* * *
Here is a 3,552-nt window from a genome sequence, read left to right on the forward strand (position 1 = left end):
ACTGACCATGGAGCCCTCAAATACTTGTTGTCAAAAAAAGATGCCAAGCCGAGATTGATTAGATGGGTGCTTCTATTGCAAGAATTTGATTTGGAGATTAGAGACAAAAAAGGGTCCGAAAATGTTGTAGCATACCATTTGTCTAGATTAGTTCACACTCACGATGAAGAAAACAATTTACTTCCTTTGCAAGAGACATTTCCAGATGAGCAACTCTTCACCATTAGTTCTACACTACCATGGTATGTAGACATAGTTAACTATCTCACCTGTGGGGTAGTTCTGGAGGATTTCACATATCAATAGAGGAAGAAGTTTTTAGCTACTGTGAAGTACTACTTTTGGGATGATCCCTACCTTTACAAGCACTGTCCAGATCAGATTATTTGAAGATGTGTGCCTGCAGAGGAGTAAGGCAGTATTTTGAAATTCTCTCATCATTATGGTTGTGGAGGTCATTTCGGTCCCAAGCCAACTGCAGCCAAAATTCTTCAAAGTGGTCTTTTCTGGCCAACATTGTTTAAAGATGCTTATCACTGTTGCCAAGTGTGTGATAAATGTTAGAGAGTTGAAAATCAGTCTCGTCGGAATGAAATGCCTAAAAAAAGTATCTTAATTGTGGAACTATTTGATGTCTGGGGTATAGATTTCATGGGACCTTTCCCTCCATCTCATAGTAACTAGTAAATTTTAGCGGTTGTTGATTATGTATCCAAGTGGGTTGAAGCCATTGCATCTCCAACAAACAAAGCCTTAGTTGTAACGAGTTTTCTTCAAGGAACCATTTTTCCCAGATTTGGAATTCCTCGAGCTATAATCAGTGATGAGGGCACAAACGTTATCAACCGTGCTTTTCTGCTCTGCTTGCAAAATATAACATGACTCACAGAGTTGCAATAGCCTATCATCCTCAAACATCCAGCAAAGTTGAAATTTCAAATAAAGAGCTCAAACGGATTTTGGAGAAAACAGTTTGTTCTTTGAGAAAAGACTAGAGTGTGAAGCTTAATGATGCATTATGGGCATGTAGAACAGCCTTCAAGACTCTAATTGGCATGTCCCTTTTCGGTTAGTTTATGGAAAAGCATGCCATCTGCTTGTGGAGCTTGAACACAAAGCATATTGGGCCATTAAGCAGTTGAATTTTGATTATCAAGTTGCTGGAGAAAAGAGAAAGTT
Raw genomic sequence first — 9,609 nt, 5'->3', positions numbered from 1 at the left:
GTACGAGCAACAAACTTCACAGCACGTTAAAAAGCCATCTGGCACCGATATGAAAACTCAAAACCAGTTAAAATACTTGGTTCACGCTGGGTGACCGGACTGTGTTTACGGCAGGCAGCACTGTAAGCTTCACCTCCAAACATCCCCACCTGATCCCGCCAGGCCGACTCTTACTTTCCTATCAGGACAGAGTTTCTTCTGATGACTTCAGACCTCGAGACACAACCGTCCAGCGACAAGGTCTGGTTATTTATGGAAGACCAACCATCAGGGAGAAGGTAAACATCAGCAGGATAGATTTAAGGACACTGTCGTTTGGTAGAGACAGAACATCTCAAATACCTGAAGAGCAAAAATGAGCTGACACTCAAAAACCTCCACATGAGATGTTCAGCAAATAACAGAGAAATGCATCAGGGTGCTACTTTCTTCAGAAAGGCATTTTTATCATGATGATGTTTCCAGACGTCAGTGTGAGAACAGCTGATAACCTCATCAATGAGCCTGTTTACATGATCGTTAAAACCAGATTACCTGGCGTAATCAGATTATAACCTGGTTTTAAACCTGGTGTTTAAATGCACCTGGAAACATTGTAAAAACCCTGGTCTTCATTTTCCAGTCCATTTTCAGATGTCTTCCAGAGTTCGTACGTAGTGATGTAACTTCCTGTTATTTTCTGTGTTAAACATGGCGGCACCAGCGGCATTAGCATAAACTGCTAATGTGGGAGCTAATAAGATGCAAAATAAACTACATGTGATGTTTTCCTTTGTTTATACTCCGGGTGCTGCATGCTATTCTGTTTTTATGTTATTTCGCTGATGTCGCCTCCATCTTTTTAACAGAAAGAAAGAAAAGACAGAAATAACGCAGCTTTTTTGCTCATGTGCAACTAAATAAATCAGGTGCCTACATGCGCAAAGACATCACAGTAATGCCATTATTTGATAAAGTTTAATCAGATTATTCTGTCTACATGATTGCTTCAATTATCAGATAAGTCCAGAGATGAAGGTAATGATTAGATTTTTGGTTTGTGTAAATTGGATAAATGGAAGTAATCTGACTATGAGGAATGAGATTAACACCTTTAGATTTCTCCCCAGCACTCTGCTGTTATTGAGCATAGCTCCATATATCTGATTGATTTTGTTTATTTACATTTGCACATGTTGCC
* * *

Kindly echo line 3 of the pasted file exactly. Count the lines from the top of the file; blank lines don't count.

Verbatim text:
Raw genomic sequence first — 9,609 nt, 5'->3', positions numbered from 1 at the left: